It certainly doesn't feel like a play that could be produced today without a tangle of issues but I recently read Vieux Carré by Tennessee Williams. There's the huge cast (of 10 characters) and the demand for a specific space. The story bounces from boarding house room to room with an upstairs. And while some of this could be address with some creativity from the production team, but something I can't figure out is the character of Nursie. The problem of Nursie, the African American maid is how does a modern day production address her? Does, what comes across as a racist character, in the show stay as a part of the story or does it get cut?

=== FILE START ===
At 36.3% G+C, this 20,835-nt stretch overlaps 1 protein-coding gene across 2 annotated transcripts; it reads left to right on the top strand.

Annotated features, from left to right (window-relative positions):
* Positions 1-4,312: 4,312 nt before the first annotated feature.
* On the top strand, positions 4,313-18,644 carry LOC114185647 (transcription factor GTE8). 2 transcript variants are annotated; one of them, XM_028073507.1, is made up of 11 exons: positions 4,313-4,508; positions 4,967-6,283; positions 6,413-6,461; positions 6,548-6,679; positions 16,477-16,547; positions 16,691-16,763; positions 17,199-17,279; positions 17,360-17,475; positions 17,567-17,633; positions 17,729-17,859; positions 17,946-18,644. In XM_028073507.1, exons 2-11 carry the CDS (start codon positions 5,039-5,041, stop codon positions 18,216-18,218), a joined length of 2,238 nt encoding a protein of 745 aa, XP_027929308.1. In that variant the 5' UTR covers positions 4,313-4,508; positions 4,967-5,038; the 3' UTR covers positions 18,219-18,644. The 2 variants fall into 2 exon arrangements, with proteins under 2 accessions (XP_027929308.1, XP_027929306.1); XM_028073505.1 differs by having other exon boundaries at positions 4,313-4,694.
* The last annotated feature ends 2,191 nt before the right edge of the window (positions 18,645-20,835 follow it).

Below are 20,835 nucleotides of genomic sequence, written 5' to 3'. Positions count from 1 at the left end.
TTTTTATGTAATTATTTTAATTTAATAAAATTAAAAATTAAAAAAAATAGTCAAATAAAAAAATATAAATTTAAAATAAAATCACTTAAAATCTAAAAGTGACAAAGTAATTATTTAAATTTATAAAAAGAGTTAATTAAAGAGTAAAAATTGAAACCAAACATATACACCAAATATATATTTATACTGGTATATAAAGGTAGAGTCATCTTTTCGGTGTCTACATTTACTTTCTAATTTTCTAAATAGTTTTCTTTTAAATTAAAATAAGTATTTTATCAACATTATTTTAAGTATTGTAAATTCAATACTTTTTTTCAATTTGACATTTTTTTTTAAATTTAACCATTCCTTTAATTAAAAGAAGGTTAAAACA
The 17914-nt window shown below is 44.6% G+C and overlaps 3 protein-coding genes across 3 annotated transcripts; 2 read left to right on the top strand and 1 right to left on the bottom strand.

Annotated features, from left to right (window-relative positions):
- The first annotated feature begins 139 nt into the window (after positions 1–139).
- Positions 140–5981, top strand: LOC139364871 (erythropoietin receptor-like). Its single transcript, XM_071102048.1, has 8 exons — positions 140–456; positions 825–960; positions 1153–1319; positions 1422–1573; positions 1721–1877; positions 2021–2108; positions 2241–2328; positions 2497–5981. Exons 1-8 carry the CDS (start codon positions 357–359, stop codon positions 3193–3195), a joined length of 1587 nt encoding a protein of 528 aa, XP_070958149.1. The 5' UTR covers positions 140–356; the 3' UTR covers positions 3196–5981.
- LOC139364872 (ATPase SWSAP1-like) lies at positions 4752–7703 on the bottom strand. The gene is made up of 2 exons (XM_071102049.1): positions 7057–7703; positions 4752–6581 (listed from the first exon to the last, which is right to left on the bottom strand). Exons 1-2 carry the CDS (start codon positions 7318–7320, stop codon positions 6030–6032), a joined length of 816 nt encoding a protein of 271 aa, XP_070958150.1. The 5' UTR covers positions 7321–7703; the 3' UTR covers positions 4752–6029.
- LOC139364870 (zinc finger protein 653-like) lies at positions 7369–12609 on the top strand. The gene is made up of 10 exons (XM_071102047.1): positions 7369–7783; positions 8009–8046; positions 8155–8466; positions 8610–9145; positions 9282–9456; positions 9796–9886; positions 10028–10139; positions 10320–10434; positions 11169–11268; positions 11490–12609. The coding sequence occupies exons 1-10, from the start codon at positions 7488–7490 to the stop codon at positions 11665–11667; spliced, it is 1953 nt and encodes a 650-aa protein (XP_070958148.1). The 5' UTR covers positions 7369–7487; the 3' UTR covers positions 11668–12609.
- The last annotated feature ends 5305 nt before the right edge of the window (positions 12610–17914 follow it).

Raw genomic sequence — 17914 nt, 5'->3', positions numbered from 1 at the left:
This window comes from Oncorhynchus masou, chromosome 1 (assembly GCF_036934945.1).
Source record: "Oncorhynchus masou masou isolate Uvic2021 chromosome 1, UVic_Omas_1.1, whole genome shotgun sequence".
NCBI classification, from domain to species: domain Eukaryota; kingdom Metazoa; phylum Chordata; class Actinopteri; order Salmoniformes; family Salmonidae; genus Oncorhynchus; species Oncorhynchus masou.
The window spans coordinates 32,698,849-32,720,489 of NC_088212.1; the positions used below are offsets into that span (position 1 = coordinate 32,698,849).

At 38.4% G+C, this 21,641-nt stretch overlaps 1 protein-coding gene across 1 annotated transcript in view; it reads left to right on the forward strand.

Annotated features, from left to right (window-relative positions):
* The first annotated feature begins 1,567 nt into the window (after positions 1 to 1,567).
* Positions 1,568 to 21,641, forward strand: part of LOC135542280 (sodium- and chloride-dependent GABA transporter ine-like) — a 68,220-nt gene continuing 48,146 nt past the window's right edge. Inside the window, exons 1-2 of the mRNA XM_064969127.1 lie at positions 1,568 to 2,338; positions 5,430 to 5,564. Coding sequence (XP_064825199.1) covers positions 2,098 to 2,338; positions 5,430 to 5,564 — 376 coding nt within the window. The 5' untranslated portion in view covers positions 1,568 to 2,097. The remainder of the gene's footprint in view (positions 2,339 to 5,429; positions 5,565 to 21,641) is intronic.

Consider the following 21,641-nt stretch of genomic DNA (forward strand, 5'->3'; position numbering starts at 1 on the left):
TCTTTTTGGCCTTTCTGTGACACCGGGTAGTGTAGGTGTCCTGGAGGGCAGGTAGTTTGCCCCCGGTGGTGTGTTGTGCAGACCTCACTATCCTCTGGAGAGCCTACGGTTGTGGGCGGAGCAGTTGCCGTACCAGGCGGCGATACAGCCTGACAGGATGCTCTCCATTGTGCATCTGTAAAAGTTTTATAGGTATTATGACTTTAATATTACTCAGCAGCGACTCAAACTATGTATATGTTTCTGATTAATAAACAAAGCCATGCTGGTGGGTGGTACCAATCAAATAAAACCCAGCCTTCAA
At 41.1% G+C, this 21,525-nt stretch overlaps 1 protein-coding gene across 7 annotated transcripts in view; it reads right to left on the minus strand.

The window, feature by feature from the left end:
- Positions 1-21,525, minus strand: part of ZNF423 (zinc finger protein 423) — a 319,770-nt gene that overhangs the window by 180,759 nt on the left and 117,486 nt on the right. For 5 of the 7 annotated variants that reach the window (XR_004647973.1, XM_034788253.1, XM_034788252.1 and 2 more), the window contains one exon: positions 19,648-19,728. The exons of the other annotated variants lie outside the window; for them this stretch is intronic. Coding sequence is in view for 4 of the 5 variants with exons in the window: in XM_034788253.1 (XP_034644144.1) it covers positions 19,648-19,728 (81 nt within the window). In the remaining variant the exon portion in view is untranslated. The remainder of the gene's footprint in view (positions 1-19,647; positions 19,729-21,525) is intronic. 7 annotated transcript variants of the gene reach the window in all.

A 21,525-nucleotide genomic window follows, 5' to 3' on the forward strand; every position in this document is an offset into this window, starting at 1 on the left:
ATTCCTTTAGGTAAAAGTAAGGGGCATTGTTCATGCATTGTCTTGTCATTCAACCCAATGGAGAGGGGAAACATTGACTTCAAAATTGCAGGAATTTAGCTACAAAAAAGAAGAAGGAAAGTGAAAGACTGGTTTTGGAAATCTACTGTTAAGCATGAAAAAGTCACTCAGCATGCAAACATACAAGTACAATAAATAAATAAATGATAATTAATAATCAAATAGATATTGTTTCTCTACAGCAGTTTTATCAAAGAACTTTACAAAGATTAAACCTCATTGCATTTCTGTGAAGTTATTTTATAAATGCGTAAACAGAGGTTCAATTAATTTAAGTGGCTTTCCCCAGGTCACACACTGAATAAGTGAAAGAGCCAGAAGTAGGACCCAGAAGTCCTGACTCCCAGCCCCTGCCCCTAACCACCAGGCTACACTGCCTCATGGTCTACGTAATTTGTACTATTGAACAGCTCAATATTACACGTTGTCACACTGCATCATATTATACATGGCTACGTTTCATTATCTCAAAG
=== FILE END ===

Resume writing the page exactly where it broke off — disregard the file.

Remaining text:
I think if *I* were to direct the show today, I'd like to see what sort of recourse there is in making script adjustments. I don't feel comfortable producing the show as is, there is no reason to further a stereotype just because the writer felt it was a part of the time period. Or do I consciously cast other roles with actors as color and does that water down and distract from the problem character? It is a real struggle and while the show isn't incredible it has some beautiful poetry and interesting dialogues.
One quote I love from the play:
"I guess angels warn you to leave a place by leaving before you"